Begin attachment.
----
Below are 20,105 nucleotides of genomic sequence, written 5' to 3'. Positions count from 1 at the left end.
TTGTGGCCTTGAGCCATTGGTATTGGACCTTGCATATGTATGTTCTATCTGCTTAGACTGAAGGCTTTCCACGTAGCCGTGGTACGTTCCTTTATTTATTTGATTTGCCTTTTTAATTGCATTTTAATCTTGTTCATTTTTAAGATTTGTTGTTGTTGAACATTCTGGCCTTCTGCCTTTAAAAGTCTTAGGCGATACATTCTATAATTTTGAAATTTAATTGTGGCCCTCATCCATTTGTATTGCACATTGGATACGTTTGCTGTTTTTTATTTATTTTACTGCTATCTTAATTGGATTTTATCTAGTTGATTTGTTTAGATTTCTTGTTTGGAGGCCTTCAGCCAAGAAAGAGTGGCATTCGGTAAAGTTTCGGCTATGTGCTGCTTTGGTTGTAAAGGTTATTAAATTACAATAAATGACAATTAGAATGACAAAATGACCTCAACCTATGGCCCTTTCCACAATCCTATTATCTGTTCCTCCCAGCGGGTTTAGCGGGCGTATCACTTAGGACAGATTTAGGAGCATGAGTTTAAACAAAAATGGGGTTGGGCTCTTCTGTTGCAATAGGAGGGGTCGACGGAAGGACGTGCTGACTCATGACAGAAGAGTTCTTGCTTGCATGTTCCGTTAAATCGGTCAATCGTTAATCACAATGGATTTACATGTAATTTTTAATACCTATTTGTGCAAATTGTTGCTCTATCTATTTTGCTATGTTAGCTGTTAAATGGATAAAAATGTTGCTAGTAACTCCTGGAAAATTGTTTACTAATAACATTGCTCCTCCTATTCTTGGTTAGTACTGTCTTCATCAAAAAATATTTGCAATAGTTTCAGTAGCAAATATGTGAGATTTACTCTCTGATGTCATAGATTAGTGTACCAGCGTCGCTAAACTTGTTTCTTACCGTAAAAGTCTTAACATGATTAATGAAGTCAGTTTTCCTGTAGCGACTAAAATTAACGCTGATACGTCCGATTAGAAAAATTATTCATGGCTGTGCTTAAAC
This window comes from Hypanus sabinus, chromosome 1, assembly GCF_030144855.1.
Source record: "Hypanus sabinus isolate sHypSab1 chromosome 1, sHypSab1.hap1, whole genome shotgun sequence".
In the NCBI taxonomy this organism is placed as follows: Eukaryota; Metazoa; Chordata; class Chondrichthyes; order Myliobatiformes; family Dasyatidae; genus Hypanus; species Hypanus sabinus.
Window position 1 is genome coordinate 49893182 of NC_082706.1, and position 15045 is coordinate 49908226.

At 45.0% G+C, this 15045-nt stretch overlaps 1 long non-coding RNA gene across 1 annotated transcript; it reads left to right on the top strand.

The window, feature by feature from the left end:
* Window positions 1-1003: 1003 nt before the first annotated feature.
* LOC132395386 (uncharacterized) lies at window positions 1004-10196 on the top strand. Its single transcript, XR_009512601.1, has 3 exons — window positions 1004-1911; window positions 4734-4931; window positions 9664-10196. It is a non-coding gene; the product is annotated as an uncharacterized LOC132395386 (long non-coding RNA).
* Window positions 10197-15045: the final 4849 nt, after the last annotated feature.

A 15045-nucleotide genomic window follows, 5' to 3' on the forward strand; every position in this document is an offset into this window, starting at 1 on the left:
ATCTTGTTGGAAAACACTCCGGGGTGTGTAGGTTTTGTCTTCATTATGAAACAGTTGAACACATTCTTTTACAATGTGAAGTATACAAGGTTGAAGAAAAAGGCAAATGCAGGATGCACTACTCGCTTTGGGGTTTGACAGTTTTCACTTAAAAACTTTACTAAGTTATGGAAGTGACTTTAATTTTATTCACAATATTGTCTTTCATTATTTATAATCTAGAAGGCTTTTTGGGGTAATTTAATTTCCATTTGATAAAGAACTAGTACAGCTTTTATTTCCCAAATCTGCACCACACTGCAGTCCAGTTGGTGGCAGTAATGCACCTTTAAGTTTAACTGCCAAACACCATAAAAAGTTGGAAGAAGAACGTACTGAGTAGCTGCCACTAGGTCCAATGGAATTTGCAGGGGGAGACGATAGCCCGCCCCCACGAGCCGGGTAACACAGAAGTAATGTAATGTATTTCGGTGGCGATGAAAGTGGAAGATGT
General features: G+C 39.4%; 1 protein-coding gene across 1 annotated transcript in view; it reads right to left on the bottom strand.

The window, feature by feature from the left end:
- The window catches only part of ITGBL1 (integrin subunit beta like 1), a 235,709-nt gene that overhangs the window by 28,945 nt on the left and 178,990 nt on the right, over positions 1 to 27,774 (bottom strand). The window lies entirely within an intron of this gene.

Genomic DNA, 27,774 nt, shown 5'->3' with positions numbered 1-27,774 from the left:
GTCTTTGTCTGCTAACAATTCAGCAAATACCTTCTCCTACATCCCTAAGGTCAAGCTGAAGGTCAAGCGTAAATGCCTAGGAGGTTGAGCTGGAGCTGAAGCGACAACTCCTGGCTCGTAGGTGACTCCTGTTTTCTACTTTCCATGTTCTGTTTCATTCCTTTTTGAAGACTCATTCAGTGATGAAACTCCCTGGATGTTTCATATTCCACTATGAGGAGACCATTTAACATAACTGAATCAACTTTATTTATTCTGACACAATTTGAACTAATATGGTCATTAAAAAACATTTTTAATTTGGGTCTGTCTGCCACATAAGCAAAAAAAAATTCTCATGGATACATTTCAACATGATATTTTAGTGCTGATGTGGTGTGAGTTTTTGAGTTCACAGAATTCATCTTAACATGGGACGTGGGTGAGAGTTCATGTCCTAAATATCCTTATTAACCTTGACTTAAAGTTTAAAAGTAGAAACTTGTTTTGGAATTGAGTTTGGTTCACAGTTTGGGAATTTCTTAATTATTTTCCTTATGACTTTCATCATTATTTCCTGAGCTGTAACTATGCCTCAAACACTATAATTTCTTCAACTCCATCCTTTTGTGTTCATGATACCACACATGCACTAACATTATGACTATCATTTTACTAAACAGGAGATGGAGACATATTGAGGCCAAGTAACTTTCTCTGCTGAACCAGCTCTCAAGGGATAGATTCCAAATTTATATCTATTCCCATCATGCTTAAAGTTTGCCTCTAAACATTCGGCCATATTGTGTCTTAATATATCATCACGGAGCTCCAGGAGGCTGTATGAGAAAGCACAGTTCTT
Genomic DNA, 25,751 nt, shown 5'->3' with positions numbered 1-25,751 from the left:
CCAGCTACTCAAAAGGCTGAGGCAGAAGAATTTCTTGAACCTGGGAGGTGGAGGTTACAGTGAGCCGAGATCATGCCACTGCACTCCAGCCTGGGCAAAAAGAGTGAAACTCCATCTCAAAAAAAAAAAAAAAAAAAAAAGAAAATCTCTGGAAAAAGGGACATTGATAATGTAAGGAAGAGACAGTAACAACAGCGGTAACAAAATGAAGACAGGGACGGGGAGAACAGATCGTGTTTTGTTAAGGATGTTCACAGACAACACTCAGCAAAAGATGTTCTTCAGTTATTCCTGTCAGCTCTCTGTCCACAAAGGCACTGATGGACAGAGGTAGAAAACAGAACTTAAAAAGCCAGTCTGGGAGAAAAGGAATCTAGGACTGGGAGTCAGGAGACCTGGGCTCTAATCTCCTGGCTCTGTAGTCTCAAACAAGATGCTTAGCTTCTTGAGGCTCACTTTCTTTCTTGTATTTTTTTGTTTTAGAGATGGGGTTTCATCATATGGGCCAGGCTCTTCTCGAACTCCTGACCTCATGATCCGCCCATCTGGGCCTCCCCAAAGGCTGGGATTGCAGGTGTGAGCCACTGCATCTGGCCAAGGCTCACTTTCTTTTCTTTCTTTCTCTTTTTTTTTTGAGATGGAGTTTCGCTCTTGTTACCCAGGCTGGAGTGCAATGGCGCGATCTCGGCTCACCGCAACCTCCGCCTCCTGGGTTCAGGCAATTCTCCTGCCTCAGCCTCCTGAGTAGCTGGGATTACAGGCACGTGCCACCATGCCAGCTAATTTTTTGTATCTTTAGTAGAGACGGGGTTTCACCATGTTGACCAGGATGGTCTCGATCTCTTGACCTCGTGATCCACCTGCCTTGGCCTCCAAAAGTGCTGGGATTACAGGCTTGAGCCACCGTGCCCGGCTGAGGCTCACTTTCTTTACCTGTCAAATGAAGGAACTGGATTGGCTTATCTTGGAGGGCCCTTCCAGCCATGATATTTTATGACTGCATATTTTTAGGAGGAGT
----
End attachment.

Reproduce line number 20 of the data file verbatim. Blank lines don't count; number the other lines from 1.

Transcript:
CCAGCTACTCAAAAGGCTGAGGCAGAAGAATTTCTTGAACCTGGGAGGTGGAGGTTACAGTGAGCCGAGATCATGCCACTGCACTCCAGCCTGGGCAAAAAGAGTGAAACTCCATCTCAAAAAAAAAAAAAAAAAAAAAAGAAAATCTCTGGAAAAAGGGACATTGATAATGTAAGGAAGAGACAGTAACAACAGCGGTAACAAAATGAAGACAGGGACGGGGAGAACAGATCGTGTTTTGTTAAGGATGTTCACAGACAACACTCAGCAAAAGATGTTCTTCAGTTATTCCTGTCAGCTCTCTGTCCACAAAGGCACTGATGGACAGAGGTAGAAAACAGAACTTAAAAAGCCAGTCTGGGAGAAAAGGAATCTAGGACTGGGAGTCAGGAGACCTGGGCTCTAATCTCCTGGCTCTGTAGTCTCAAACAAGATGCTTAGCTTCTTGAGGCTCACTTTCTTTCTTGTATTTTTTTGTTTTAGAGATGGGGTTTCATCATATGGGCCAGGCTCTTCTCGAACTCCTGACCTCATGATCCGCCCATCTGGGCCTCCCCAAAGGCTGGGATTGCAGGTGTGAGCCACTGCATCTGGCCAAGGCTCACTTTCTTTTCTTTCTTTCTCTTTTTTTTTTGAGATGGAGTTTCGCTCTTGTTACCCAGGCTGGAGTGCAATGGCGCGATCTCGGCTCACCGCAACCTCCGCCTCCTGGGTTCAGGCAATTCTCCTGCCTCAGCCTCCTGAGTAGCTGGGATTACAGGCACGTGCCACCATGCCAGCTAATTTTTTGTATCTTTAGTAGAGACGGGGTTTCACCATGTTGACCAGGATGGTCTCGATCTCTTGACCTCGTGATCCACCTGCCTTGGCCTCCAAAAGTGCTGGGATTACAGGCTTGAGCCACCGTGCCCGGCTGAGGCTCACTTTCTTTACCTGTCAAATGAAGGAACTGGATTGGCTTATCTTGGAGGGCCCTTCCAGCCATGATATTTTATGACTGCATATTTTTAGGAGGAGT